echo "10:20:30:00:00:10 client" > /etc/ethers
    echo 10.0.0.1 client > /etc/hosts
    reboot
    

  3. Download the NetBSD/pmppc CD-ROM iso image, and the GENERIC kernel:
    	ftp://ftp.netbsd.org/pub/NetBSD/iso/3.1/pmppccd-3.1.iso
    	ftp://ftp.NetBSD.org/pub/NetBSD/NetBSD-3.1/pmppc/binary/kernel/netbsd-PMPPC.gz
    
    
  4. Start the DECstation emulation again:
    	gxemul -e 3max -d nbsd_pmax.img -d pmppccd-3.1.iso
    
    
    and extract the files from the PM/PPC CD-ROM image to the DECstation disk image:

           
    cd /tftpboot; mount /dev/cd0a /mnt
    for a in /mnt/*/binary/sets/[bcemt]*; do echo $a; tar zxfp $a; done
    echo 10.0.0.2:/tftpboot / nfs rw 0 0 > /tftpboot/etc/fstab
    echo rc_configured=YES >> /tftpboot/etc/rc.conf
    echo 10.0.0.254 >> /tftpboot/etc/mygate
    echo nameserver 10.0.0.254 >> /tftpboot/etc/resolv.conf
    echo rc_configured=YES >> /tftpboot/etc/rc.conf
    dd if=/dev/zero of=swap bs=1024 count=65536
    cd /tftpboot/dev; sh MAKEDEV all
    cd /; umount /mnt; halt
    

  5. Create a configuration file called config_client:
           
    !  Configuration file for running NetBSD/pmppc diskless with
    !  a NetBSD/pmax machine as the nfs server.
    
    net(
    	add_remote("localhost:12444")   ! the server
    	local_port(12445)               ! the client
    )
    
    machine(
    	name("client machine")
    	serial_nr(1)
    
            type("pmppc")
    
            load("netbsd-PMPPC.gz")
    )
    
    
    ... and another configuration file for the server, config_server:
           
    net(
    	local_port(12444)               ! the server
    	add_remote("localhost:12445")   ! the client
    )
    
    machine(
    	name("nfs server")
    	serial_nr(2)
    
            type("dec")
            subtype("5000/200")
    
            disk("nbsd_pmax.img")
    )
    
    

It should now be possible to boot NetBSD/pmppc using the NetBSD/pmax nfs server, using the following commands: (NOTE! Execute these two commands in separate xterms!)

	gxemul @config_server
	gxemul @config_client

You might want to log in as root on the server machine, and run tcpdump -lnvv or similar, to see that what the client machine actually does on the network.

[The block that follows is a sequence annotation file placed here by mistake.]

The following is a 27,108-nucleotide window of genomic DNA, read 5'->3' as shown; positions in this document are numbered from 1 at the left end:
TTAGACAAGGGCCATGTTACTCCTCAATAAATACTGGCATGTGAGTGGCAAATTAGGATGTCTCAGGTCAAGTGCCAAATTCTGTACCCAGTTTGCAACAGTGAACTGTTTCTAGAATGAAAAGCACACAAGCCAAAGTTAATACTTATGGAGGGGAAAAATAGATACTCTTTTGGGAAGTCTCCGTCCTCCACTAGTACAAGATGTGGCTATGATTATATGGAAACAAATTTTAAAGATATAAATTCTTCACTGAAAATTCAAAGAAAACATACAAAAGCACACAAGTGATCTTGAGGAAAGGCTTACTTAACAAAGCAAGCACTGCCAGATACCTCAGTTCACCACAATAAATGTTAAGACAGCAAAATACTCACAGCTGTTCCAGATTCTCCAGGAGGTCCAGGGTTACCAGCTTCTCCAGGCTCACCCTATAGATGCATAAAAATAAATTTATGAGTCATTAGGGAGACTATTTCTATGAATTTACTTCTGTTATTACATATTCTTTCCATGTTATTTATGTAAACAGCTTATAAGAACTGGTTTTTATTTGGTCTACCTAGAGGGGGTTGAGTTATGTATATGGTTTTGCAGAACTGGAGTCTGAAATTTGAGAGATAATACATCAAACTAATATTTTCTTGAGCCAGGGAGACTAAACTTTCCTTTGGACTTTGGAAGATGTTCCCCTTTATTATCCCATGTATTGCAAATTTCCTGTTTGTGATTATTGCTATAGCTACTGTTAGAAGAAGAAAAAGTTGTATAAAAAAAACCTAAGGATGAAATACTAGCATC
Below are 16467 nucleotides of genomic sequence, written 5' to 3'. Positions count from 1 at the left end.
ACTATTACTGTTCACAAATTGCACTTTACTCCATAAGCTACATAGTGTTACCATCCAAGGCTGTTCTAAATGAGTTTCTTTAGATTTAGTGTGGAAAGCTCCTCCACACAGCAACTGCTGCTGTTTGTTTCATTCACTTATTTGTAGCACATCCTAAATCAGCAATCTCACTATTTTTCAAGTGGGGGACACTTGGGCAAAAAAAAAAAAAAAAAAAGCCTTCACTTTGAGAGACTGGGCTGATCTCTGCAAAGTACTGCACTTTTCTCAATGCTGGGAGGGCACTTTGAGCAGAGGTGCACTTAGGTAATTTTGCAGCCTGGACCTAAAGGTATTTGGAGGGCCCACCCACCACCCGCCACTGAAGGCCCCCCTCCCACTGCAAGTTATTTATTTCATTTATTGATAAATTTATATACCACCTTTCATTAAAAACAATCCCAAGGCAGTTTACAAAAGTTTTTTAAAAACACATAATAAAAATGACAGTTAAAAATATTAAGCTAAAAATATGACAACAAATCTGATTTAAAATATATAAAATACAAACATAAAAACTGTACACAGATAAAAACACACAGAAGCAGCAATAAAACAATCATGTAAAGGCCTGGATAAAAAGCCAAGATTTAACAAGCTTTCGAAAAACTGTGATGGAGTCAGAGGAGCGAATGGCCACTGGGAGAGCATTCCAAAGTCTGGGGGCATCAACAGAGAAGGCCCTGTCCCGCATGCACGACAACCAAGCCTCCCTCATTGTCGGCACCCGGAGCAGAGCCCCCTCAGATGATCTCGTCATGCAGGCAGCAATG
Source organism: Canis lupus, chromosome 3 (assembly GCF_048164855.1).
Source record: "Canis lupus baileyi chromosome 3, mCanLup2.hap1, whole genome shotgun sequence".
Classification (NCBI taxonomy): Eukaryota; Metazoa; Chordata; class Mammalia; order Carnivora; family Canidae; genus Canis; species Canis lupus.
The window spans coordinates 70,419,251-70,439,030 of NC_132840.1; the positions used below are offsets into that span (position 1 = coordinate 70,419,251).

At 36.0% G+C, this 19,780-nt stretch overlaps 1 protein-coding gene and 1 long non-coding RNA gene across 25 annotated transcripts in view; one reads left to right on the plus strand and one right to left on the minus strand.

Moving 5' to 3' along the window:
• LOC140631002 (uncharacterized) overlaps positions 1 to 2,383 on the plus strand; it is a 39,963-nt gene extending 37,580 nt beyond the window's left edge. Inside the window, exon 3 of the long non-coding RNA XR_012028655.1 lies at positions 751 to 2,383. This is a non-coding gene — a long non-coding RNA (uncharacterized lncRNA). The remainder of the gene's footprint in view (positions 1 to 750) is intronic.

When asked for "root device:" etc. on the client machine, enter the following values:

	root device: tlp0
	dump device: 				(leave blank)
	file system (default generic): 		(leave blank)
	..
	init path (default /sbin/init):		(leave blank)


NetBSD/landisk:

[Note: This is a LEGACY MODE.]

NetBSD/landisk can run in GXemul.

        

The NetBSD/landisk distribution does not include any INSTALL kernel, so it must be installed using another (emulated) machine.

The following instructions will let you install NetBSD/landisk onto a disk image, using an emulated CATS machine:

  1. Download a NetBSD/cats install kernel:
    	ftp://ftp.netbsd.org/pub/NetBSD/NetBSD-4.0.1/cats/binary/kernel/netbsd.aout-INSTALL.gz
    

  2. Create an empty harddisk image, which will be the disk image that you will install NetBSD/landisk onto:
    	dd if=/dev/zero of=nbsd_landisk.img bs=1024 count=1 seek=900000
    
    

  3. Download NetBSD/landisk and make an iso image of it:
    	wget -np -l 0 -r ftp://ftp.netbsd.org/pub/NetBSD/NetBSD-5.0.1/landisk
    	cp ftp.netbsd.org/pub/NetBSD/NetBSD-5.0.1/landisk/binary/kernel/netbsd-GENERIC.gz .
    	mkisofs -U -o landisk.iso ftp.netbsd.org/pub/NetBSD/NetBSD-5.0.1
    

  4. Start the emulated CATS machine like this:
    	gxemul -XEcats -d nbsd_landisk.img -d landisk.iso netbsd.aout-INSTALL.gz
    
    
  5. Exit the installer, then execute the following commands: